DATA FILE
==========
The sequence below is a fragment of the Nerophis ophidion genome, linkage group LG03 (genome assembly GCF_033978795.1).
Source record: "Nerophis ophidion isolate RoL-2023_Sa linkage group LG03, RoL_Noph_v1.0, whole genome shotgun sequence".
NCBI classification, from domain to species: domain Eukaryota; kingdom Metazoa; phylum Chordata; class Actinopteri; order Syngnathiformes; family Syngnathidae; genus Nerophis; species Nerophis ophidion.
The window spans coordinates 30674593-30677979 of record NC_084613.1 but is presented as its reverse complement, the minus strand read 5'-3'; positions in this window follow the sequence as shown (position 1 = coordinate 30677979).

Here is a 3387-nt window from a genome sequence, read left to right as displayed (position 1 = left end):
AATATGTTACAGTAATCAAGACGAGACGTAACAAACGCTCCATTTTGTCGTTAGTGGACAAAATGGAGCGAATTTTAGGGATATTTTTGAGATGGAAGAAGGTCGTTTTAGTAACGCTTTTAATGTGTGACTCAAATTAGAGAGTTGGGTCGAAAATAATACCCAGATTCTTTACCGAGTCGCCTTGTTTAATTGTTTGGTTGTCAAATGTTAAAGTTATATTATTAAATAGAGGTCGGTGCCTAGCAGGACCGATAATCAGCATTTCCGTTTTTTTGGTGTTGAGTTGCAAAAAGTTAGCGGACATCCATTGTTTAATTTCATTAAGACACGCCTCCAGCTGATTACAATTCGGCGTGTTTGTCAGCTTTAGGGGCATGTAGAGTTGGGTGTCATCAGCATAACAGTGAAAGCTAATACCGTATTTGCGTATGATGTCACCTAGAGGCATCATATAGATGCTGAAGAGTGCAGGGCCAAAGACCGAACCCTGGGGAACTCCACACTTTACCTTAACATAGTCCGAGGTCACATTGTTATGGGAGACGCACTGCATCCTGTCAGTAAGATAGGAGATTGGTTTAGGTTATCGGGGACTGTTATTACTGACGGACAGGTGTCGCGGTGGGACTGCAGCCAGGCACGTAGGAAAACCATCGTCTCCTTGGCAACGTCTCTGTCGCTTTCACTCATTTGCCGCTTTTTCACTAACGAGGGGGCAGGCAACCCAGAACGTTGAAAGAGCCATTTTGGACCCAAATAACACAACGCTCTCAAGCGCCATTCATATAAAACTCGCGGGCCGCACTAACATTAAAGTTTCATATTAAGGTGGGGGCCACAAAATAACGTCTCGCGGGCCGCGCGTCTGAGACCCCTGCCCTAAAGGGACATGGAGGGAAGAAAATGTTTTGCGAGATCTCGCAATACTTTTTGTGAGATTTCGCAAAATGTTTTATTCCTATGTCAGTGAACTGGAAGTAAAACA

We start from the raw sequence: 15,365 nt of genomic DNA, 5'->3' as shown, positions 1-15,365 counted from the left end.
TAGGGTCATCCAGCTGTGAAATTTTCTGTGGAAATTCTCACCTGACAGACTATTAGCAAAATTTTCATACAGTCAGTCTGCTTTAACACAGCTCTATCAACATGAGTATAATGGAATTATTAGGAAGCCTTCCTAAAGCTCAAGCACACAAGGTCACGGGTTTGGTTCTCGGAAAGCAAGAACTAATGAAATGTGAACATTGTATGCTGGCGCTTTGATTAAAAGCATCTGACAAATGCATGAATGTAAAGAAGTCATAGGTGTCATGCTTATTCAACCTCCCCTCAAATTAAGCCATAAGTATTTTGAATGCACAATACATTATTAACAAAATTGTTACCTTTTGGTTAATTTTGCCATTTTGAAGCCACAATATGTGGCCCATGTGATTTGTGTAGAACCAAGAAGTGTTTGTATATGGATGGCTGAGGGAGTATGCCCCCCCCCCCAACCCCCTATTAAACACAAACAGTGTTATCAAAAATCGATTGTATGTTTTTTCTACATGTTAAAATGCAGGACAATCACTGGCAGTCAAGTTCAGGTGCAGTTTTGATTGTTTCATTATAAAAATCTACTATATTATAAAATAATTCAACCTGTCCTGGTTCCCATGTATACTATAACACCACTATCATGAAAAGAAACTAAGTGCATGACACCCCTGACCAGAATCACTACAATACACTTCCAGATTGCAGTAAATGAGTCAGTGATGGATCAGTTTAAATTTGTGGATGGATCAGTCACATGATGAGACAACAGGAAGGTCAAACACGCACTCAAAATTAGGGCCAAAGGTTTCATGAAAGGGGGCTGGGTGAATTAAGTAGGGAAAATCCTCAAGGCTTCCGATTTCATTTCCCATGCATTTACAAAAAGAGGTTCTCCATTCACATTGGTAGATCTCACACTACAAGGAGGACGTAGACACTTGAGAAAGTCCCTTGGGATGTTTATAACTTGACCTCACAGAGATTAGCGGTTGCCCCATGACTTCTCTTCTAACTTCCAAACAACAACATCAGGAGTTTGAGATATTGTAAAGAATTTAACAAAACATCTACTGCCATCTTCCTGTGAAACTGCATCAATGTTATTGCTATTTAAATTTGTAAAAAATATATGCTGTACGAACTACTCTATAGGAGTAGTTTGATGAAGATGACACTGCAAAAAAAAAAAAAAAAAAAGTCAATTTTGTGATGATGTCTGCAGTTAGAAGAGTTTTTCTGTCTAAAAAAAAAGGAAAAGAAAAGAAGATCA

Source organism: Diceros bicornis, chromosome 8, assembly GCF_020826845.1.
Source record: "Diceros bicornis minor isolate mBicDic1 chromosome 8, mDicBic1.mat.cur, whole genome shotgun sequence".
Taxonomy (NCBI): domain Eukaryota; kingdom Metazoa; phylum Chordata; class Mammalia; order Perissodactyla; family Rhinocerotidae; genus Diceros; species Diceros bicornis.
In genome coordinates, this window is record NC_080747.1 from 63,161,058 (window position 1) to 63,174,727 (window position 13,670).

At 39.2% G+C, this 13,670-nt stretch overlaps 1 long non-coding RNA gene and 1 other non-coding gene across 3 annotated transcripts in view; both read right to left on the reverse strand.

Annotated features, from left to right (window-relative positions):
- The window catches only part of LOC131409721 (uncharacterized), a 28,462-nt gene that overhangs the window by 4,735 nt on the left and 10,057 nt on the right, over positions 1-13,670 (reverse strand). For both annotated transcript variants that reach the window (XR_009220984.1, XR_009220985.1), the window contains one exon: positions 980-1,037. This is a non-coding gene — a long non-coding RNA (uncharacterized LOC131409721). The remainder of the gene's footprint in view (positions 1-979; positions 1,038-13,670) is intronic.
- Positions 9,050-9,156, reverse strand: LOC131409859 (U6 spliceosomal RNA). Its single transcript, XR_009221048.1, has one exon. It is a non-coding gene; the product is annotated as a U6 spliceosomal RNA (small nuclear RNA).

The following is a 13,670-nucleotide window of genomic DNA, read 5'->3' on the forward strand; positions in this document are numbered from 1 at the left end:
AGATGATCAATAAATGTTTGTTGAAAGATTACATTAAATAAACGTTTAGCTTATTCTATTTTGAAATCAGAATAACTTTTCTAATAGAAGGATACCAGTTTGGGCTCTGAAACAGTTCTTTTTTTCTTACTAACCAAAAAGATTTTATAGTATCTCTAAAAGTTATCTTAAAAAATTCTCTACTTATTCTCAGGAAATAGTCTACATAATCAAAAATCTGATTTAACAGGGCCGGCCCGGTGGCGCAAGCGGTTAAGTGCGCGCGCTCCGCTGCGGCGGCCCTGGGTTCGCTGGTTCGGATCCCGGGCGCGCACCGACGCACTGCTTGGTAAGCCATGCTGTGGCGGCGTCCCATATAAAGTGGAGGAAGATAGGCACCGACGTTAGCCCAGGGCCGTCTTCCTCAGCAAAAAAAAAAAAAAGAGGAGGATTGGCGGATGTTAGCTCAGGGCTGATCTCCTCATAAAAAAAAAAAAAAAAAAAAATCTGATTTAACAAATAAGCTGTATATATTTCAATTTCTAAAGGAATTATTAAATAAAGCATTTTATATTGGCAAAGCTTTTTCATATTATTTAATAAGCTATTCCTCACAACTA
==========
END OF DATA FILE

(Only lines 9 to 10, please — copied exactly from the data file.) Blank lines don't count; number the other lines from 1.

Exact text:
Source organism: Diceros bicornis, chromosome 8, assembly GCF_020826845.1.
Source record: "Diceros bicornis minor isolate mBicDic1 chromosome 8, mDicBic1.mat.cur, whole genome shotgun sequence".